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Illustration: Sarah Grillo/Axios

Newly introduced electric vehicles are capable of charging wirelessly rather than tethered to a power cable, a technology that could one day help autonomous EVs stay running around the clock.

Why it matters: The ability to charge whenever they have a chance — through wireless charging source pads embedded in roadways and parking spots — would make AVs more efficient because they would never have to be taken out of operation for refueling.

How it works: These systems rely on resonant charging, which transfers electricity across an air gap between two magnetic coils and then to the vehicle's battery. It's a larger-scale version of technology already available for cell phones.

The catch: Significant public and private investment will be required to expand wireless source pads beyond private homes and offices and into roadways, especially to support electric AVs in ride-sharing and delivery fleets.

  • Automakers will have to make sure their vehicles are compliant with industry standards for interoperability, while state and local governments will need to install wireless charging infrastructure along streets and in public parking facilities and residential areas.

Where it stands: Last year, the SAE announced a new recommended specification for wireless and plug-in electric vehicles, putting wireless charging on track for standardization. A number of car models in production now include wireless charging capabilities: BMW's 530e hybrid, Hyundai's new Kona, Porsche's Mission E and Audi's e-tron SUV.

  • Standardization will help automakers scale production and ensure that any future charging infrastructure supports all brands. Early EVs had different plug-in charging connectors, an inconvenience automakers are eager to avoid going forward.
  • The industry is expected to ratify the new SAE standard and its equivalent in China in 2019.

What to watch: As electric AVs are more widely deployed, charging stations could be run by municipalities working directly with utilities or by private companies with franchised locations, on the model of gas stations and convenience stores.

Alex Gruzen is the CEO of WiTricity, which develops technologies for wireless energy transfer.

Go deeper

Collins helps contractor before pro-Susan PAC gets donation

Sen. Susan Collins during her reelection campaign. Photo: Scott Eisen/Getty Images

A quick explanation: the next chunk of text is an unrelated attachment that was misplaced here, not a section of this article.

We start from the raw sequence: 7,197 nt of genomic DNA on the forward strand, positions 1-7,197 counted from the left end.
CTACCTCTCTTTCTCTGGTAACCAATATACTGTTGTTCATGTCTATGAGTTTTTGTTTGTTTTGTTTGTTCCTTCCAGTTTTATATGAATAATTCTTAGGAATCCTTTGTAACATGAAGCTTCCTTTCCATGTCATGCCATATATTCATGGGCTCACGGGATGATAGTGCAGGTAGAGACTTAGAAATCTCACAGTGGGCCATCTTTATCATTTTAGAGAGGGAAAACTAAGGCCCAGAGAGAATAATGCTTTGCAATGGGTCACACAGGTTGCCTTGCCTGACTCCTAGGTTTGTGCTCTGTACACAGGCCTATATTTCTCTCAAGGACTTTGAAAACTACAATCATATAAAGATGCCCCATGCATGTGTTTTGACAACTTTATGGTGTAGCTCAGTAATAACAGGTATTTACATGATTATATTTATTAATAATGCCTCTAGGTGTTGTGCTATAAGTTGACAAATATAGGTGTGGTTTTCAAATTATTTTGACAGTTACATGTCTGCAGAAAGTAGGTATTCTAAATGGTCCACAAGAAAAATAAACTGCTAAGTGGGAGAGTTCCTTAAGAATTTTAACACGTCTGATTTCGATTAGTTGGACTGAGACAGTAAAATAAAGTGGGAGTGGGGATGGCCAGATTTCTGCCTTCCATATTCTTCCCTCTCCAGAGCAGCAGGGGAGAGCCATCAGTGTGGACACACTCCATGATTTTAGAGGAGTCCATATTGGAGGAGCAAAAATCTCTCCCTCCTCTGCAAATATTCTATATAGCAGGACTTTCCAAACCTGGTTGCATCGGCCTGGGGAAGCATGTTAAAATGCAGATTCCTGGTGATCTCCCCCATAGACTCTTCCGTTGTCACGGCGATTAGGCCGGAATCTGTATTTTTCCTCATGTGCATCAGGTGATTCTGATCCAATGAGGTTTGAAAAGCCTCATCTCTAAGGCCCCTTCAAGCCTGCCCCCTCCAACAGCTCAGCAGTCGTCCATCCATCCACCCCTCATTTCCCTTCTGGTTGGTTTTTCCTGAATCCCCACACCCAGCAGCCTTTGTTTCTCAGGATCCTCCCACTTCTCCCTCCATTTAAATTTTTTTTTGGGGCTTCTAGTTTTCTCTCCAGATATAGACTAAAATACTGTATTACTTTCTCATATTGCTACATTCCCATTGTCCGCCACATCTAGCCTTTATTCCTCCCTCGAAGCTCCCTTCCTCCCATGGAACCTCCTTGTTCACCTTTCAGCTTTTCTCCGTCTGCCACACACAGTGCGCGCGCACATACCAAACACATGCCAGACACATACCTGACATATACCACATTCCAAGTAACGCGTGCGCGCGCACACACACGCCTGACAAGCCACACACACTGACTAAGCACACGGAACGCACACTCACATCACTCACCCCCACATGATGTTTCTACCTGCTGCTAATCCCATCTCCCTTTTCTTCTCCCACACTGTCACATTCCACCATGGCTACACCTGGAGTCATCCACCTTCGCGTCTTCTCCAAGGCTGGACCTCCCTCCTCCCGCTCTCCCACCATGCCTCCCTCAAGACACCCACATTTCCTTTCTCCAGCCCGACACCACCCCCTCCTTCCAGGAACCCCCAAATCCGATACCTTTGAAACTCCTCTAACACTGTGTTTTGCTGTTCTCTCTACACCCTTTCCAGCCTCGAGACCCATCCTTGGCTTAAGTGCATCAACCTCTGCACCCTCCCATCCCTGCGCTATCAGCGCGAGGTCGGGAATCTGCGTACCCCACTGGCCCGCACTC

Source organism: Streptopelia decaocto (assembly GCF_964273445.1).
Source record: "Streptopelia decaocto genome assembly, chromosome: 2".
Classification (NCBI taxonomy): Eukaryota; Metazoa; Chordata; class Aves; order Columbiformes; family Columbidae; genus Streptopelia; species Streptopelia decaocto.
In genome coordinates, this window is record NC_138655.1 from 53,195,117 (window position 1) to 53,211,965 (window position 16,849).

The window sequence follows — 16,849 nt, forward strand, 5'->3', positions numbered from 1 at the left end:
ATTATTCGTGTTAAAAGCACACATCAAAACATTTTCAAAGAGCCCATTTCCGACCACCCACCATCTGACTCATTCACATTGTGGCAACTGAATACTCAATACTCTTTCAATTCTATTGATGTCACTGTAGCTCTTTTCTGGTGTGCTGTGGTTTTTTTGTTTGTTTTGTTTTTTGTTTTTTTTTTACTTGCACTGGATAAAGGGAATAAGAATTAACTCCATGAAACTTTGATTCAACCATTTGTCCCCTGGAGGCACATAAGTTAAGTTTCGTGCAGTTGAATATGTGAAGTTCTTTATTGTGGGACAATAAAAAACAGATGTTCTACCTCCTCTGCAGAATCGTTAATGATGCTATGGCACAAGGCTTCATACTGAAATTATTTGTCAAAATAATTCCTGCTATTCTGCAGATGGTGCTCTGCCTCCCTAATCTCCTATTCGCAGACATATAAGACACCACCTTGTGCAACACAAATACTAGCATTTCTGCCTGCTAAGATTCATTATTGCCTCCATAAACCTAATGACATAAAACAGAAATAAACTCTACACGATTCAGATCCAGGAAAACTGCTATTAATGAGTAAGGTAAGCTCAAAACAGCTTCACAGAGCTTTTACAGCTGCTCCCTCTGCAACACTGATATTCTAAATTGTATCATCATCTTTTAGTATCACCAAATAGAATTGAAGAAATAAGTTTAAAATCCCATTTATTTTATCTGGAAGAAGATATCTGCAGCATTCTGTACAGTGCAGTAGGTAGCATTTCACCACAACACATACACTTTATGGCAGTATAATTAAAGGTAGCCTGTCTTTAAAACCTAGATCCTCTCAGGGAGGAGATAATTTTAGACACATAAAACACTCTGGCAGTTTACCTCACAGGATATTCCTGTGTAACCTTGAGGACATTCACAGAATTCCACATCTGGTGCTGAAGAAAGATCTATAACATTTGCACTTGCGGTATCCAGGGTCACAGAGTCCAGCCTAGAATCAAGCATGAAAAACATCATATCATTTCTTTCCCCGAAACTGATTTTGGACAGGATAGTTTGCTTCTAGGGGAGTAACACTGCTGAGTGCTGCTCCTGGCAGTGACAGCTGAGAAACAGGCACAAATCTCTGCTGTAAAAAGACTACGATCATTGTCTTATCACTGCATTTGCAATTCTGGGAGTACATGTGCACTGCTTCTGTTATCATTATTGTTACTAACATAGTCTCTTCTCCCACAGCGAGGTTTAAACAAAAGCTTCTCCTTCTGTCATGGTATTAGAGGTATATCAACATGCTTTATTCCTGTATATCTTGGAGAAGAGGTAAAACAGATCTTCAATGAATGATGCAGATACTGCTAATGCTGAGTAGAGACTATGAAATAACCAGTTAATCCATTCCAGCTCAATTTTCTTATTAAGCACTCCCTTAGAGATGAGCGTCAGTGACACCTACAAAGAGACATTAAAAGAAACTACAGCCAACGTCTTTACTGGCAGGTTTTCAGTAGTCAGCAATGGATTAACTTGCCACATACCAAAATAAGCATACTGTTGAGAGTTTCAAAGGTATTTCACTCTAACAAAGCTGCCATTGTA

A PAC backing Sen. Susan Collins in her high-stakes reelection campaign received $150,000 from an entity linked to the wife of a defense contractor whose firm Collins helped land a federal contract, new public records show.

Why it matters: The executive, Martin Kao of Honolulu, leaned heavily on his political connections to boost his business, federal prosecutors say in an ongoing criminal case against him. The donation linked to Kao was veiled until last week.

How cutting GOP corporate cash could backfire

Illustration: Aïda Amer/Axios

Companies pulling back on political donations, particularly to members of Congress who voted against certifying President Biden's election win, could inadvertently push Republicans to embrace their party's rightward fringe.

Why it matters: Scores of corporate PACs have paused, scaled back or entirely abandoned their political giving programs. While designed to distance those companies from events that coincided with this month's deadly siege on the U.S. Capitol, research suggests the moves could actually empower the far-right.

5 hours ago - Politics & Policy

Scoop: Kaine, Collins pitch Senate colleagues on censuring Trump

Sen. Tim Kaine speaks with Sen. Susan Collins. Photo: Andrew Harnik/AP via Getty Images

Sens. Tim Kaine and Susan Collins are privately pitching their colleagues on a bipartisan resolution censuring former President Trump, three sources familiar with the discussions tell Axios.

Why it matters: Senators are looking for a way to condemn Trump on the record as it becomes increasingly unlikely Democrats will obtain the 17 Republican votes needed to gain a conviction in his second impeachment.